The new Ransomware Epsilon Red was discovered Sophos malware researchers. This Ransomware is written in the Go programming language which is called Epsilon Red.  The malware mainly targets the unpatched Microsoft Exchange servers using the set of PowerShell Scripts.

According to the Sophos malware analysis, they confirm that every component of the attack completely relies on PowerShell scripts. Researchers also confirm the ransom note left by the attackers seems to be the same as REvil Ransomware attackers as per the TTP used in the breach.

Epsilon Red is a reference from the X-Men Marvel comics, a “super-soldier” based on a Russian origin with Mechanical tentacles and a bad attitude.

How this red ransomware works?

Security researchers from Sophos discovered the ransomware over the past week of investigating an attack from a Hospitality sector from a US Company. Epsilon red Ransomware relies on more than a dozen of scripts to reach the encryption of the data. 

Initially, the attack was observed in the Enterprise Microsoft Exchange server as an entry point for the attackers which is unpatched vulnerabilities and this seems to be the root cause for this attack. Here, the attackers used WMI to install the exploits of hackers so they could reach the target network from the unpatched Exchange servers. In the Epsilon red ransomware, the threat actors launched a series of PowerShell scripts to encrypt the machines and final ransomware payload to deliver and execute it.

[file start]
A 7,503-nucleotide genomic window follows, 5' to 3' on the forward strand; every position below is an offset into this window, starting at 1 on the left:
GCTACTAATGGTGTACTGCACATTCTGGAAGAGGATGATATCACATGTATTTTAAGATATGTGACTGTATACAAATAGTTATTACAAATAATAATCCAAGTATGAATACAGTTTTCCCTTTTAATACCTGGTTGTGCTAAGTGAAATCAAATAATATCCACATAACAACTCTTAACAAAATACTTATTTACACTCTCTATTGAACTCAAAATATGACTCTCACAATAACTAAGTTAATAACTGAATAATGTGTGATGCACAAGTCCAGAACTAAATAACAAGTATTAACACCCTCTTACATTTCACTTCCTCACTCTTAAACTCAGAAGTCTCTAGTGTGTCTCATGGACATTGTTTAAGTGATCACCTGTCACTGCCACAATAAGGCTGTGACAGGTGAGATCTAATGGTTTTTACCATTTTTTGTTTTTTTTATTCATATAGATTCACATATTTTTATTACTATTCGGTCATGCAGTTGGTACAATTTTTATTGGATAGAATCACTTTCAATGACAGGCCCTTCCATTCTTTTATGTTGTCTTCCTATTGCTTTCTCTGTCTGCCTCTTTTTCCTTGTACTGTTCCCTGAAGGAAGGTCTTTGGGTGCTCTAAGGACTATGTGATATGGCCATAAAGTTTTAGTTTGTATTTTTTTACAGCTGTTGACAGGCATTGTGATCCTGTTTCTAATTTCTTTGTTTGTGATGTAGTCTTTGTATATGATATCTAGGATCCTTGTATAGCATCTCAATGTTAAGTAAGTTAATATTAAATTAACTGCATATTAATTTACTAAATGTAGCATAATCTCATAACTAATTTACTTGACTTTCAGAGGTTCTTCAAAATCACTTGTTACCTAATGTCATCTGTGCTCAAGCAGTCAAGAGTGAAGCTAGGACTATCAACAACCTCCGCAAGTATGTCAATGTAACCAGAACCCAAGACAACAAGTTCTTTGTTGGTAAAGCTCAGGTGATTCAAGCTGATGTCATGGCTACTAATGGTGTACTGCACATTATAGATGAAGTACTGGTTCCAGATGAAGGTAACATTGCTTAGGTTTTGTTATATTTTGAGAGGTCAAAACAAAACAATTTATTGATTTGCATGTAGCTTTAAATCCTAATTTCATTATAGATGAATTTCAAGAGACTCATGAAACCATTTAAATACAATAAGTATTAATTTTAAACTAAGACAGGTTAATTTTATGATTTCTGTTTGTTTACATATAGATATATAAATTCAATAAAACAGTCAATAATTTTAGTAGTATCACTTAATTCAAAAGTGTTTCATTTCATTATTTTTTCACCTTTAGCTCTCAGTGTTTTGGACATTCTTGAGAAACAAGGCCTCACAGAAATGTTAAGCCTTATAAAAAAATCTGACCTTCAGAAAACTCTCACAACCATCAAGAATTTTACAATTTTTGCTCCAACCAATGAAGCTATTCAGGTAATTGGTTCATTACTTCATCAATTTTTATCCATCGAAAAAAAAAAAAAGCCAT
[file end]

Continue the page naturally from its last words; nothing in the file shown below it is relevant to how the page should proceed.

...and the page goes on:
Source : Sophos
  1. Once after breaching the network, attackers use RDP protocol 3389 TCP Port and block the windows firewall for all incoming TCP traffic excluding the Remote Desktop Protocol and uses communication protocols such a Remote utilities (5650 TCP port) used by the commercial tools.  
  2. Upon the successful breach, it was observed that attackers did install the Remote utilities and Tor browser on the target system as backup connectivity in case the initial access gets blocked. Commercial tools i.e. Remote Utilities used by attackers have multiple features which can be installed by anyone using their company mail IDs.
  3. After executing the Remote utilities in the target system, it found that attackers had generated the “One-Click installer” executables with the file name “rutserv.exe” which was installed in different systems in the network.
    • File path: C:\Program Files (x86)\Microsoft Explorer\rutserv.exe,
    • C:\Program Files (x86)\Windows Explorer\rutserv.exe,
    • C:\Program Files (x86)\Windows.NET\rutserv.exe.
Source : Sophos

4. Before launching the ransomware, attackers involve tasks such as disabling the security tools installed in the system and backup tools and also killing the running processes that might interrupt the encryption of data on the hard drive.

  1. As mentioned this ransomware relies completely on dozens PowerShell Script, each PS Scripts plays a role in their tasks such as it executes and,
    • deletes the volume shadow copies
    • Disables the automatic repairs which tries to boot the windows.
    • Delete the windows event logs.
    • It also disables Windows defender by modifying the key value as: “HKEY_LOCAL_MACHINE\SOFTWARE\Microsoft\Windows Defender” /f /v DisableAntiSpyware /t REG_DWORD /d.
    • Finally file permissions on the system is modified as “Everyone” to machine groups to ensure as many files are encrypted.

  

Source : Sophos

Ransomware hackers after all the processes followed by encryption displays the following Ransom notes to the victims which Incident responders suspect as similar to REvil Ransomware attackers due to the ransom notes left by the attacker seems almost the same which is part of Russian gang.

Source : Sophos

Recommendations

Sophos researchers suggests the victims of feature attacks to patch the internet-facing Exchange servers, Domain Controllers, or workstations.

Indicators Of Compromise for Epsilon Red Ransomware can be found here: Sophos Labs.

By Michael

Writer of Infohaunt is an Cyber Security Professional have experience in SOC operations, Threat Management, Incident Response, Threat Hunting, Digital Forensics.

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